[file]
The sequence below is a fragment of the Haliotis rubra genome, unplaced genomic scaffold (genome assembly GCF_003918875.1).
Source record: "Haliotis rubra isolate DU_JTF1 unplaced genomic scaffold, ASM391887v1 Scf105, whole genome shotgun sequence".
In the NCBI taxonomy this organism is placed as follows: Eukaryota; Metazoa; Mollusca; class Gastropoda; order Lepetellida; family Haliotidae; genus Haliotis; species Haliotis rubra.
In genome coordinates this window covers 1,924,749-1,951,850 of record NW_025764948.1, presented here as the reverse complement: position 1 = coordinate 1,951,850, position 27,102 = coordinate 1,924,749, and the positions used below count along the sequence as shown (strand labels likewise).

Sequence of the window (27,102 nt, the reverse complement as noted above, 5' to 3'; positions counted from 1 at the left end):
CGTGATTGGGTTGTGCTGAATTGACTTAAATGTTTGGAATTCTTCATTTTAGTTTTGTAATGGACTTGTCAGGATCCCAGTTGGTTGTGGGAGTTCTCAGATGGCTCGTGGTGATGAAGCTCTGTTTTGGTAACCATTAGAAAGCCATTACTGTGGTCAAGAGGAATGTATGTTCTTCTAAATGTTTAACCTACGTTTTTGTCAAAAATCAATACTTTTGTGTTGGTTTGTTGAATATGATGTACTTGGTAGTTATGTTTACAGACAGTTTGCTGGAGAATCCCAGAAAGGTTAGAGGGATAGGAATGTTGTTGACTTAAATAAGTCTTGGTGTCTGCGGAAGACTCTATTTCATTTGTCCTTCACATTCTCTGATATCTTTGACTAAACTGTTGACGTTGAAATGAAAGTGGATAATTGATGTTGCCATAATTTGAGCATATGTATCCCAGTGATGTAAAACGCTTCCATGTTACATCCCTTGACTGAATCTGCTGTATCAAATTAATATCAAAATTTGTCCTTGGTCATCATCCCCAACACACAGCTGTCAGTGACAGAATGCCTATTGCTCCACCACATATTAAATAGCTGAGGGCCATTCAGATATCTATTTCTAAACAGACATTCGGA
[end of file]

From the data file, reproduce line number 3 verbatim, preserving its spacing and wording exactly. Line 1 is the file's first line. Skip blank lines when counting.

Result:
In the NCBI taxonomy this organism is placed as follows: Eukaryota; Metazoa; Mollusca; class Gastropoda; order Lepetellida; family Haliotidae; genus Haliotis; species Haliotis rubra.